Reflection on Today’s Daily Readings by Fr. Bertrand Buby, SM
Scripture: June 7, Lectionary # 359: I Kings 17:1-6. Psalm
121:1-2,3-4,5-6,7-8. Matthew 5:1-12:
Jesus’ living voice is heard as we listen to the reading of the beatitudes.
He begins his Sermon on the Mount which will last from chapter 5 through 7,
the first of five great discourses from him. He is seated as he proclaims
the blessings upon those who effectively carry out what they imply in our
journey with him. As a teacher in the first century, the position of a
teacher while giving lessons was to be seated. Just as Moses, the great
prophet and teacher of the Israelites proclaimed the Ten Words (the
commandments), Jesus does the same in his great discourse sometimes called
the Magna Carta of the Christian way of living. It is not an impossible
demand upon us, nor is it an interim ethic. Saints are made by practicing
it, and, the first of them would be his own mother who taught him how to
speak clearly as well as in interesting parables. People flocked and
gathered around him as they listened to his words.
Matthew has eight beatitudes in this sermon; Luke has four. Benedict T.
Viviano, O.P., has this to say about a beatitude: …”a beatitude is an
exclamation of congratulations that recognizes an existing state of
happiness. Here the gospel begins with a cry of joy, based on the nearness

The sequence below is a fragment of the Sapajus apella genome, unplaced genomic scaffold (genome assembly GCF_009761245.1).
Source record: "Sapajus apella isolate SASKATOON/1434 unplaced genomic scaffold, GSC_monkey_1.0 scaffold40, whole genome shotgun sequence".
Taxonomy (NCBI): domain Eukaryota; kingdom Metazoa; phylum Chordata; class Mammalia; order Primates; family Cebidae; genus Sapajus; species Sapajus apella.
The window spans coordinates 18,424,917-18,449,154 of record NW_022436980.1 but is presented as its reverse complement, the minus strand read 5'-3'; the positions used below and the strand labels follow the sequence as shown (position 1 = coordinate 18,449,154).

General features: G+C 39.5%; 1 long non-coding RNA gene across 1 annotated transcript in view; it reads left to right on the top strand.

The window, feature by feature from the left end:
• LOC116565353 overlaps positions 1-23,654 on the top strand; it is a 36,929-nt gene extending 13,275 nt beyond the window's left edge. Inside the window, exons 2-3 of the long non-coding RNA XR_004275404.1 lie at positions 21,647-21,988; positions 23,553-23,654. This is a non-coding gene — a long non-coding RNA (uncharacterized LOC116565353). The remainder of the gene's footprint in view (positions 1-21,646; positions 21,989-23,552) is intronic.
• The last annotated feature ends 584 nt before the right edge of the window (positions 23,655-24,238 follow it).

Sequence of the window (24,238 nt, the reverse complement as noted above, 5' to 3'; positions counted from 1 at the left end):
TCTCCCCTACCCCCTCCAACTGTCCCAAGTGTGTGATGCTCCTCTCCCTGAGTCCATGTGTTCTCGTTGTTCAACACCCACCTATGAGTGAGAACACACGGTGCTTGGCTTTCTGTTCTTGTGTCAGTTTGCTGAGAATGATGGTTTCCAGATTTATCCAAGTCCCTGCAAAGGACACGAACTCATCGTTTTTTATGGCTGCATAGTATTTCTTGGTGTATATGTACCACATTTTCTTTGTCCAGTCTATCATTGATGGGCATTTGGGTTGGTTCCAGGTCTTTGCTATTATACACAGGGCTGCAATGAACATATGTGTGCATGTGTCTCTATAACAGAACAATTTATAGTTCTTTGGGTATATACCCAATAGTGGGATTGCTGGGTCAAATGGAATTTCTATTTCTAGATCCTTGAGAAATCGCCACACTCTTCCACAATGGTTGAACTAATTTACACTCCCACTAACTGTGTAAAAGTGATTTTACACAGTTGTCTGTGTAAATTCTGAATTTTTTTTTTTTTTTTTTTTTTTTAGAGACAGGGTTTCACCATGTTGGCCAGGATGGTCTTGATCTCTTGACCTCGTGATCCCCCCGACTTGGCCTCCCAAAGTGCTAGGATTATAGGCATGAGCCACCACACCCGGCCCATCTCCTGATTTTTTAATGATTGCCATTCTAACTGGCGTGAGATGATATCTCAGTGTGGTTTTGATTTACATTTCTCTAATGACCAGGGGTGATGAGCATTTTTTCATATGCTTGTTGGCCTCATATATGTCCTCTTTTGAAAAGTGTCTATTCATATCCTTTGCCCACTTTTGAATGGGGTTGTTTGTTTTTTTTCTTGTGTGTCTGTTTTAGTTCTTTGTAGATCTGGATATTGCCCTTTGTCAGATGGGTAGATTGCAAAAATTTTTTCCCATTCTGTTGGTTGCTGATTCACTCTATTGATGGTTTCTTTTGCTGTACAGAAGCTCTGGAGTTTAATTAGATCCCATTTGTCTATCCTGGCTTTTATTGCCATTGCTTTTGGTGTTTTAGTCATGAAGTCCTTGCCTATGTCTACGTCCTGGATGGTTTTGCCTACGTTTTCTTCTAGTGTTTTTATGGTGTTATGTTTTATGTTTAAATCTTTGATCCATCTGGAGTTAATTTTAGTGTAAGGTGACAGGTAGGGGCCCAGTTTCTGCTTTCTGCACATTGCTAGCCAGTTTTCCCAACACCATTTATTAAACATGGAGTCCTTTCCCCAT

of the kingdom of God.” (New Jerome Biblical Commentary, p.640). Each one
calls us, his disciples, to the quest and practice of holiness and a life
of discipleship in following the one who proclaims and lives these
beatitudes, Jesus himself. Each beatitude builds upon the others and
increases their effectiveness through our living them out. We may wish to
take a look at them carefully and see which one fits our personality the
most and which one is a challenge to us. We may wish to take each one
during the coming days and make it our motivational prayer for the day.
This would give us a prayer theme for a week and one day, that is, for an
Just sitting with Jesus in our room and listening to him as we read them is
prayer. We listen with our hearts as do the poor of God who depend totally
upon him (the first beatitude). We need not take them in the order they
are given since each one does help the other to have a deeper meaning.
Certain beatitudes may be more proper for a given day with the things that
lie ahead of us or the persons with whom we may come in contact.
Meekness may be proper for those who are short tempered or prone to anger.
Meekness is found in Moses and in the Psalms. It means “slow to anger,”
gentle with others, patient and kind. Psalm 37:11 is a good insight into
its meaning: “But the humble shall inherit the land, and delight themselves
in the abundance of peace.” Meekness tells us not to fret (don’t we have
enough of these fretters?). Nor should we murmur or be agitated about the
success of those who seem to us to be wrongdoers. Psalm 37 can help us to
meditate on the second beatitude. Tertuallian called this Psalm a mirror
of divine providence.
Jesus, you are our teacher. We will be listening to you as you continue
your sermon to us. We praise you for giving us these blessings/beatitudes.
They are daily graces that lead us on the right path toward the kingdom.
May we follow you closely in our living them out and in our listening to
your first sermon in Matthew’s Gospel. Amen.